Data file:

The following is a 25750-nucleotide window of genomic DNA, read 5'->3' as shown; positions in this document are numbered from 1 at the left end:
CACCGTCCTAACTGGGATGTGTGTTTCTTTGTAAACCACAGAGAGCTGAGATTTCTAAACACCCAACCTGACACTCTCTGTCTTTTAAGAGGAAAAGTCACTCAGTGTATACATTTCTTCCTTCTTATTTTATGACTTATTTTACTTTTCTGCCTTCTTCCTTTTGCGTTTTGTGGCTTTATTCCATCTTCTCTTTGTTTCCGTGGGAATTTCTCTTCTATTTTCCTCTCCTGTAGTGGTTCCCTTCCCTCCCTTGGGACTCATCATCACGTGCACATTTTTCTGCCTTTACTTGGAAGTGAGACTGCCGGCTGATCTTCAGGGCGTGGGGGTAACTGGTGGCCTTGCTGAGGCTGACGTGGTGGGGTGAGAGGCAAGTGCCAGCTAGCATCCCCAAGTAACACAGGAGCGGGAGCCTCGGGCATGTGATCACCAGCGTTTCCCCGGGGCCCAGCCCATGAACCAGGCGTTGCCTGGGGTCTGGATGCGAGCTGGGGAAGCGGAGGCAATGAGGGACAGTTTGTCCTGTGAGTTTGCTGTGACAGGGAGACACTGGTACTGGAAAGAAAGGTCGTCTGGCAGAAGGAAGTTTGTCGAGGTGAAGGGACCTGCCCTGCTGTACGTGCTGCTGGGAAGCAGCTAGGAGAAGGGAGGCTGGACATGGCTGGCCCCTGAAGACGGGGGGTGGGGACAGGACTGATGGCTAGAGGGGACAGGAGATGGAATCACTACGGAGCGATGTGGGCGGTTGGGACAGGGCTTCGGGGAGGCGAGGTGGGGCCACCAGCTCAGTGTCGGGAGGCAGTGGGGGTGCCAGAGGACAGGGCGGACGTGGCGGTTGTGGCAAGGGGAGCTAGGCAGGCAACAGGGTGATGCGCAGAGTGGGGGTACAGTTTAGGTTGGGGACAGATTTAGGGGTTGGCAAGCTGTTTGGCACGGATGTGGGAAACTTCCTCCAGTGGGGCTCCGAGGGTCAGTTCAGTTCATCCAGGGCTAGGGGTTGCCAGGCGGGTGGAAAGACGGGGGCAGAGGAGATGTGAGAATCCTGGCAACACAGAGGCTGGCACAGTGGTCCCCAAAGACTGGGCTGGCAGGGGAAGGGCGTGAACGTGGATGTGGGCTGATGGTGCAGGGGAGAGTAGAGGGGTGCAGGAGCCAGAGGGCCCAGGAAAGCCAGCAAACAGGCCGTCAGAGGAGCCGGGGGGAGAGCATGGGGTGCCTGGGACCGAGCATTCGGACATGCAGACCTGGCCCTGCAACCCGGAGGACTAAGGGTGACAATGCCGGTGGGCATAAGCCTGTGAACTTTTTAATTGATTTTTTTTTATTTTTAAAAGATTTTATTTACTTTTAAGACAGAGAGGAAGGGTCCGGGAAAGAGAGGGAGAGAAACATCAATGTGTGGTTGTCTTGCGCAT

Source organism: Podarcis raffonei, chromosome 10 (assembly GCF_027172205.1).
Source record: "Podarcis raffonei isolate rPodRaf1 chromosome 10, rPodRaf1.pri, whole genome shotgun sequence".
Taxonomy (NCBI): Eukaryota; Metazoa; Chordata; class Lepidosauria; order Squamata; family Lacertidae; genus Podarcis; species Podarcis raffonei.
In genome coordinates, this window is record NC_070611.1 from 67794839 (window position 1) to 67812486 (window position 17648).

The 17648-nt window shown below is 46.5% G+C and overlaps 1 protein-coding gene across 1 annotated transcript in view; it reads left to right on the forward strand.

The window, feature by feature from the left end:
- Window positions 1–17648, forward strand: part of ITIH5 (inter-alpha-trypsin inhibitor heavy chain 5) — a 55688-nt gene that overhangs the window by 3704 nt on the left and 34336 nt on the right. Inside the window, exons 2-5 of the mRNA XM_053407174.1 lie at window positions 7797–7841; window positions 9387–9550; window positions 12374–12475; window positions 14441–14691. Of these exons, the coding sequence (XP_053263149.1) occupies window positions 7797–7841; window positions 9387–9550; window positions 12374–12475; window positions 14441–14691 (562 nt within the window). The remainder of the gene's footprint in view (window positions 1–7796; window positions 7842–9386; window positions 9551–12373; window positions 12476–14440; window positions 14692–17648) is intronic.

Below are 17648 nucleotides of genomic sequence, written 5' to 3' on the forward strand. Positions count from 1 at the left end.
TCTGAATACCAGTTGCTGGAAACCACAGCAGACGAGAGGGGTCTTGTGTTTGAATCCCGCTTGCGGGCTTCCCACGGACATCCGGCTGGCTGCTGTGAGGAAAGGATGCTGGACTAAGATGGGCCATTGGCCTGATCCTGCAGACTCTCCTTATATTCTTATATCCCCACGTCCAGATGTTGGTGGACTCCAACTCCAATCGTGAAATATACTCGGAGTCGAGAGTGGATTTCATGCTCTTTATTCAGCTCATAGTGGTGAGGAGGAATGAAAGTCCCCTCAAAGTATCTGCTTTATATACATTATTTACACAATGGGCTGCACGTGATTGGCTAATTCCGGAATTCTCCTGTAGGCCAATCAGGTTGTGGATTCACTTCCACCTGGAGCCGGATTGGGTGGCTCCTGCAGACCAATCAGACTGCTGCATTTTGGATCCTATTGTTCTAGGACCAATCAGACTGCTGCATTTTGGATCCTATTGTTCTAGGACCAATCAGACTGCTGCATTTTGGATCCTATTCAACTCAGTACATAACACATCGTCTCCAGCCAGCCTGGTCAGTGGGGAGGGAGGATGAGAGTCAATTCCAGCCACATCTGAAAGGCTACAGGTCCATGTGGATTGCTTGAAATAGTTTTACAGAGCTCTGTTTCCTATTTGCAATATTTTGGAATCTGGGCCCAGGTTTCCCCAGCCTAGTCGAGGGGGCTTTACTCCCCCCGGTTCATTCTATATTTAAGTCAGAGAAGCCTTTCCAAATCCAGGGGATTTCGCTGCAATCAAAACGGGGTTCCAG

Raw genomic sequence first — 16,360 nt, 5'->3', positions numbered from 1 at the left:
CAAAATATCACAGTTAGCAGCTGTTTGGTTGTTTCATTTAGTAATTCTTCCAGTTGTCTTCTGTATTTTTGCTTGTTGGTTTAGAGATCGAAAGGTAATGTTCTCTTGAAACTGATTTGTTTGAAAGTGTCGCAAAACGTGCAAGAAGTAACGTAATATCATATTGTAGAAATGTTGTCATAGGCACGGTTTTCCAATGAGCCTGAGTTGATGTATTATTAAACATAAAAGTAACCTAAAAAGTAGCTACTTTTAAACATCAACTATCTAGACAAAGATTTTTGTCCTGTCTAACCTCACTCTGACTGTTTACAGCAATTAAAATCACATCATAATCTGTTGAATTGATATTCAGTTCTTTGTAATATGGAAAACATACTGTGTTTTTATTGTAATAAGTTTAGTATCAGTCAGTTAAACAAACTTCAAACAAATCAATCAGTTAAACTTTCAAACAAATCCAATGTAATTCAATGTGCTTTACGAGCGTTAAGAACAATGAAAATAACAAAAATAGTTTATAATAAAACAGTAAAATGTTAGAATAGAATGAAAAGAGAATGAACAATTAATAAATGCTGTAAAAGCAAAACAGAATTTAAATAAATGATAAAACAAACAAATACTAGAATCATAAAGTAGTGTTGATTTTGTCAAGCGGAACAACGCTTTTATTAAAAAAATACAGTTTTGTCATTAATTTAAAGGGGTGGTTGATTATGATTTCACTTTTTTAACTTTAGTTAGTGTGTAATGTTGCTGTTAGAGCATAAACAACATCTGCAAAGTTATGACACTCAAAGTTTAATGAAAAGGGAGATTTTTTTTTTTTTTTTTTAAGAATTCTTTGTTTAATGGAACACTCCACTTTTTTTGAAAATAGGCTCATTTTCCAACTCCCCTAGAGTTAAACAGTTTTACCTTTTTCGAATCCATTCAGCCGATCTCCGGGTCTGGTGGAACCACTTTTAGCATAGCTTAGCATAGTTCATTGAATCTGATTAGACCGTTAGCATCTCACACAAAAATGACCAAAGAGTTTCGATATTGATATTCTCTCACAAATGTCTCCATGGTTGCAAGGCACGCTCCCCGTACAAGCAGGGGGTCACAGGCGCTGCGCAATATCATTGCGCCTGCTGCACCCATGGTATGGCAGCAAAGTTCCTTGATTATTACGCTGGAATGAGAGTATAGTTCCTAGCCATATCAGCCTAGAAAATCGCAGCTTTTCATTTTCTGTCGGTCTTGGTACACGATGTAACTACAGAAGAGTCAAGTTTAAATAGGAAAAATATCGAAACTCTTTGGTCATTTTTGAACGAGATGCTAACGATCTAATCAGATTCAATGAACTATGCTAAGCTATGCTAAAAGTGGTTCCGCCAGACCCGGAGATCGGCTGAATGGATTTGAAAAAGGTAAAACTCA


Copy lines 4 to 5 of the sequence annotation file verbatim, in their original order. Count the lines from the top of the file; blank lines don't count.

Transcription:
Source record: "Podarcis raffonei isolate rPodRaf1 chromosome 10, rPodRaf1.pri, whole genome shotgun sequence".
Taxonomy (NCBI): Eukaryota; Metazoa; Chordata; class Lepidosauria; order Squamata; family Lacertidae; genus Podarcis; species Podarcis raffonei.